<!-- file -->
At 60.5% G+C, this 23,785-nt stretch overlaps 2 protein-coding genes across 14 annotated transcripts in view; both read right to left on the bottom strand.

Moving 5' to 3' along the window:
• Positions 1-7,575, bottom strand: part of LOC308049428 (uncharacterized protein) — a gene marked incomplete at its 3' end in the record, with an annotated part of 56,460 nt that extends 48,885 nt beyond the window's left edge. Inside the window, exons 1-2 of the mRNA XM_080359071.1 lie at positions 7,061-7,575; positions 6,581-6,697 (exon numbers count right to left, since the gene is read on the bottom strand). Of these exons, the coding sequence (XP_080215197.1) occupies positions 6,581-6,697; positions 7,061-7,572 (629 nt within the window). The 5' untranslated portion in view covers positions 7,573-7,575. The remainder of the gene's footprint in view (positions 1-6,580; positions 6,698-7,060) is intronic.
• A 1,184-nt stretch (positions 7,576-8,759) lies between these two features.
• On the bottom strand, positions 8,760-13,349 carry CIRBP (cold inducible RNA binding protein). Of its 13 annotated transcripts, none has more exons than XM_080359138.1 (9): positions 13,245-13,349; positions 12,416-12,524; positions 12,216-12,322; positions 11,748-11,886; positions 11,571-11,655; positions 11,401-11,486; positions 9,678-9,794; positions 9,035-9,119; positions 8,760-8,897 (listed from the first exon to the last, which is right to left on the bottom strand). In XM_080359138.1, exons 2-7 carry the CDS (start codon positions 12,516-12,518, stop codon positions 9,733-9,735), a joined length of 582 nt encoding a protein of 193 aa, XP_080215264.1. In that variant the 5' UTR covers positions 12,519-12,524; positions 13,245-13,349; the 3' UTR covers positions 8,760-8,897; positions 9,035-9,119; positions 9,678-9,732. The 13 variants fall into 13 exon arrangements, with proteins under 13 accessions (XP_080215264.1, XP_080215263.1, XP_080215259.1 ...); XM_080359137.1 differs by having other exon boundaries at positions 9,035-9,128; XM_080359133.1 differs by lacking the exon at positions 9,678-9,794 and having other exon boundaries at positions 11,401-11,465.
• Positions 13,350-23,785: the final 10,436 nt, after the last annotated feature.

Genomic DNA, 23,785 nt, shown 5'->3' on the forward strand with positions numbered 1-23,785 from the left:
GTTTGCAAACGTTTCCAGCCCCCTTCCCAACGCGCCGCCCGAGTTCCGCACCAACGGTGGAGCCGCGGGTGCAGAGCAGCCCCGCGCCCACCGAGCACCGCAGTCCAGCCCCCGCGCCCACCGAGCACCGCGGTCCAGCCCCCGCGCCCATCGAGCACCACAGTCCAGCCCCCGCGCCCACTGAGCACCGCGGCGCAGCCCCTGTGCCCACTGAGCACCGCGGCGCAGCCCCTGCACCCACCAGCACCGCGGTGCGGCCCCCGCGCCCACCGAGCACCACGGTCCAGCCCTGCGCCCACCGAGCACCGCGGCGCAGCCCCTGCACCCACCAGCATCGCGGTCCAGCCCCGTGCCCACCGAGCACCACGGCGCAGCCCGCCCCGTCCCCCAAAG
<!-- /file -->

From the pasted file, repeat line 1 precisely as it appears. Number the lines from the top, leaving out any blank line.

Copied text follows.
At 60.5% G+C, this 23,785-nt stretch overlaps 2 protein-coding genes across 14 annotated transcripts in view; both read right to left on the bottom strand.